(446) This quote really stands out to me in the passage. Lu talks about no matter at what attempts his parents or teachers tried to do to keep the two conflicting languages conflicts away, it would still emerge and that in his attempt to only think about one language, it would conflict with the other one and they would eventually compromise and both languages would be thought of. Growing up, she compares her literacy to an electronic tool and the ability to switch it on and off whenever she was in her natural place, which was home, and her alien place, which was school. This was the main struggle because it leads to the avoidance of writing with
Our identity is a place upon many attributes of a human being. Whether the person is someone who goes on promoting themselves to the world or not, and it shows how people communicate to others around them. Language is one of the main components that unveils the person’s identity in their everyday life, and they are many different ways to approach a person’s language. Relating to the article of Yiyun Li, “To Speak is to Blunder,” she knows two languages that has its positive and negative outcomes in her life. I to relate to her understanding of language, but a different view of what language means to me.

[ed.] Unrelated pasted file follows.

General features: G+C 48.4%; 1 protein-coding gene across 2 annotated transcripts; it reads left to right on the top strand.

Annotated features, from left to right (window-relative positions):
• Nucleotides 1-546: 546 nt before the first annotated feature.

“Mother Tongue” by Amy Tan is the short story about the importance of language and how it is a key for communication. Tan emigrated from China to Oakland, California and she was a first generation of Asian-American. The author is very fascinated by the language and she believes that the language has the power of emotions, a visual image, a complex idea, and a simple truth. She also believes that there are many different types of “Englishes”.
The article 'Mother Tongue ' by author Amy Tan is about the variations in the English language the author uses in her life. She describes her English when giving a speech to a other people, English she uses when speaking to her mother, and English she uses in her writing. She tells of difficulties faced by both her mother and herself from these many differences. Amy 's goal in this article is to show that a person does not have to speak proper English to be seen as smart or intelligent.